J .X ^ 7~ -_ -_- ^1 J 





J J -T 

*- -^ - 



1 I -ifr^frT 



nj q -j_^_^ JL ^. ^ 

^ __. p^4_-__4Z j^ |^ j ^ 



licve in May, When old Si Hub-bard to me did say, "Bar -mini's cir-cus has 



W 



^ 



poco f 




e 



: 



-* 
FINE 



D.S. 






come to town, Let's you an* I go see the clowns." 

~ =r.tp=4=i 




n* 




i 



poco f 






mf D.S. 



& r f =p 



rfe: 




SI HUBBAHO 

It wuz one day, I believe in May, when old Si Hubbard to me did say, 
"Barnum's circus has come to town, let's you an* I go see the clowns." 

So we sold our barley, oats an* corn; in fact, we most cleaned out the barn; 
Then went an* bought two bran' new suits, with white plug hats an* red top-boots. 

An* when that circus got around, we two wuz the fust ones on the ground. 
Sez Si to me, "Let's go get tight, pull down the tent an' have a fight." 

"Not much," scz I, "I'll raise no feud," for you sec I wuz skccrcd of the old 'Ilcye Rube!* 
So I proposed some red lemonade an' goober peas for which 1 paid. 

'Twuz a jolly good cuss who kept the store, so we thought when he asked us to have some more. 
Sez he, "I like you boys fust rate, so don't stand back; I'll stand the treat." 

So Si an' I jist pitched right in, an' the way we ate an' drank wuz a sin; 
But when we turned to go away we heard that gosh-durncd sharper say: 

"Four dollars, quick! you Rubes! Don't wait, or else to the side-show you'll be late." 

50 I paid the cash like a durn fool cuss, an' of? to the side-show we did rush. 

When we got inside what sights we seen wuz enough to turn our whiskers green. 

There wuz a tattooed man all covered with ink, an' a dog-faced boy called the 'missing link.' 

But the sight that fairly made us shake wuz a great big sleepy-lookin' snake. 

51 pulled his jack-knife out right quick an* up to the cage he then did slip, 

An* he stabbed that snake an' jumped away, but I laughed for the critter wuz stuffed with hay. 
Now a parrot in a cage close by soon caught the gaze of foolish Si; 

Si didn't know this bird could talk an' when it called him a country gawk 
He got right mad an* jist for spite, he knocked that bird clean out of sight.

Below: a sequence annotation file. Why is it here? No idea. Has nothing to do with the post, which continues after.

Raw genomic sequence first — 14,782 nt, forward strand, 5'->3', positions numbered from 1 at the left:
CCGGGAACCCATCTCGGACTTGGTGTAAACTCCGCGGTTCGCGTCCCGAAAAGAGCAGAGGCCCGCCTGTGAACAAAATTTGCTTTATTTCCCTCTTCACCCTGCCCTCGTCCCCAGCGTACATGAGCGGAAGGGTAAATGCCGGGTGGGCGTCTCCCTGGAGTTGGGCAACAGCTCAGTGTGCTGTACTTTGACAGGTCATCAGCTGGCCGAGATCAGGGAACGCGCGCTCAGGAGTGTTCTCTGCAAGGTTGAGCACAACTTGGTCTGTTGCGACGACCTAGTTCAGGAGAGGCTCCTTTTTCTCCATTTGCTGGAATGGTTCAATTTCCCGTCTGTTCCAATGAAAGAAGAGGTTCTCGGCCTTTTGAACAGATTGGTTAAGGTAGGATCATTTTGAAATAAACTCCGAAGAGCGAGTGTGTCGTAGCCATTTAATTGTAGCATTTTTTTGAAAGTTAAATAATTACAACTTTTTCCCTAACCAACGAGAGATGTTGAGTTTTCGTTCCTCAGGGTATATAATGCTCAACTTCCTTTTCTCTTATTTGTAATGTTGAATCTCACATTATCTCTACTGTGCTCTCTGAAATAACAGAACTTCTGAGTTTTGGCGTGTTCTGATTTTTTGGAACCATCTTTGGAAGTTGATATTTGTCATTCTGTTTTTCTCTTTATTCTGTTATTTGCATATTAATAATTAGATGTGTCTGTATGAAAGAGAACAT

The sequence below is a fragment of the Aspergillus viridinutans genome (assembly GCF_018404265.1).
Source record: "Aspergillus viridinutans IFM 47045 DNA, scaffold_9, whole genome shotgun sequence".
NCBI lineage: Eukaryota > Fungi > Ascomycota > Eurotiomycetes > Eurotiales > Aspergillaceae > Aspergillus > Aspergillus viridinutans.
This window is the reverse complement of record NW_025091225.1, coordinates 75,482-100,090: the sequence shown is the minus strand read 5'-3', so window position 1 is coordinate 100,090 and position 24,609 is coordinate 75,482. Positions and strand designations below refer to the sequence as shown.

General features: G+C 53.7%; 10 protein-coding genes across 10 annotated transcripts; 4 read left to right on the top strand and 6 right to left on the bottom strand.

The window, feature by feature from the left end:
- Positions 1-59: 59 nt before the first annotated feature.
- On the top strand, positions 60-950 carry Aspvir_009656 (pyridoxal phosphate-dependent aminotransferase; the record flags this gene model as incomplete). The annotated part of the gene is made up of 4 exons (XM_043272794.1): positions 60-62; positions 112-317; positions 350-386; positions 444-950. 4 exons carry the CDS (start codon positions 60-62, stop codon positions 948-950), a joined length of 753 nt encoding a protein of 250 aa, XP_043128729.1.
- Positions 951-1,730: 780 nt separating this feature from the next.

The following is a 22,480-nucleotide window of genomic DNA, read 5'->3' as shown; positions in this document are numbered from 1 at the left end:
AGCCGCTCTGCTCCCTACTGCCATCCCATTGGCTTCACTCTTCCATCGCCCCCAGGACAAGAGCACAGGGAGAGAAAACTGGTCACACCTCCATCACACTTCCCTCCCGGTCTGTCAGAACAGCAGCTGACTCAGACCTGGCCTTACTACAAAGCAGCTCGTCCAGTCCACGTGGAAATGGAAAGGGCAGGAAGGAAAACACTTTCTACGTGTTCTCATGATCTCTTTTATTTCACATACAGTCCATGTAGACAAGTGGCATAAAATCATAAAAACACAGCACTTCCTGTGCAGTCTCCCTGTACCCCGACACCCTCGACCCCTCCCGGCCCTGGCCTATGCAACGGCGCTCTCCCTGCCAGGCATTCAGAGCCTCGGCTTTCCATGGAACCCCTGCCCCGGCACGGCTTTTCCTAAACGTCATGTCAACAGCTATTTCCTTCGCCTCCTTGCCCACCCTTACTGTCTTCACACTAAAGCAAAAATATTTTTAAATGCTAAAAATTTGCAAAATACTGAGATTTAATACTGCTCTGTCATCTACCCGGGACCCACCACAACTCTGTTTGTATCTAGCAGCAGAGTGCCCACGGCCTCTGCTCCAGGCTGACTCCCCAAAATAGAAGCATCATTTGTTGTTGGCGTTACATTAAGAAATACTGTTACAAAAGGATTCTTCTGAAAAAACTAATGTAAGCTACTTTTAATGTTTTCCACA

But a monkey who wuz in the cage, at Si's conduct got in a rage, 

An' to show his love for his feathered friend, a helping hand he allowed to lend. 

50 he grabbed poor Si by his red goatee an' it made the whole crowd laugh to see 

51 tug an' pull to get away, but the pesky monkey had come to stay. 

An' he pulled Si's whiskers so all-fired hard that his chin wuz as long as the neck of a gourd; 
All at once I seed Si smile an' grin an' I knew his troubles wuz at an end. 

An* sure enough, with his knife so keen, he'd cut them whiskers off close to his chin. 
When I seed that face with the goatee off, I coughed an' laughed an' laughed an* coughed. 

An* two girls fainted at the terrible sight, an* the rest of the crowd nil took to flight; 

Then the showmen threw us out in a hurry an' the gosh-durned band played "Annie Laurie." 

Sez I: "What's the next thing on the docket?" for we both had money in our pocket. 
As if in answer to my question, we both looked in the one direction, 

An* there, before our very eyes, wuz a big balloon of enormous size. 

An' a man in the basket in skin-tight clothes sez, "Cut the rope an' let her go." 

Sez Si to me, "I'll spoil his racket," an* he grabbed a rope that wuz hitched to the basket, 

An' he tried to hold the balloon to the ground, but the balloon wuz the strongest, so Si soon found. 

351 



81 HUBBARD 

An* to the horror of the lookers-on, up went poor Si tied to the balloon. 

When I seed Si goin' I rushed to his aid, an* a sudden dash for the rope I made, 

But my feet got tangled in the coil, an' I, like Si, left native soil. 

Then up in the air like a rocket we shot, an f I called to the man in the balloon to stop; 

But he only smiled into my face, an* asked me how I liked my place. 

"Not much," sez I, "you skinny dude." "Then call me down," sez he, "you rube." 

Sez I to Si, "Take out your knife an' cut the rope an' save our lives." 
An* Si in his pocket his hand did slip, to get his knife, but he lost his grip, 

An* he lit right square upon my face an' then we both fell into space. 

"Look out! We're comin'," I cried out loud; "Oh, we don't care." came back from the crowd. 

But instead of alighting on the spot I meant, we came smack down on the animal tent; 
When we lit the tent began to tear, an' to save my life I grabbed Si's hair; 

But his hair broke off an* down I went with Si on top, inside the tent. 

An* we lit so hard on a candy-shop that the whole durned band in the circus stopped. 

An' then the folks came running out to see what the racket wuz all about; 
An* one of the troupers wanted to know if we had paid to get into the show. 

"Why, no,** sex I, "We just dropped in to try an* hear a circus ring." 

He up with a club an* he hit me a crack which nearly broke my pesky back. 

This made me mad an' up I rose an' I hit him square upon the nose. 

He cried, "Hey Rube!" an' to my surprise, Hey Rubes came nrunning thick as flies. 

An' they grabbed us both an* tore our clothes, an' said they'd teach us to steal in shows. 
"We didn't steal in," sez I to the crowd. "Why, no,*' sez Si, "We dropped from the clouds." 

But a constable who had a badge on, an* like a dog's tail he kept a wagon, 
Told Si an' I to get inside an' with him take a little rule. 

When at the calaboose he stopped, he showed us in an' the door he locked, 
An* said for being two big Jays, he*d have to give us sixty days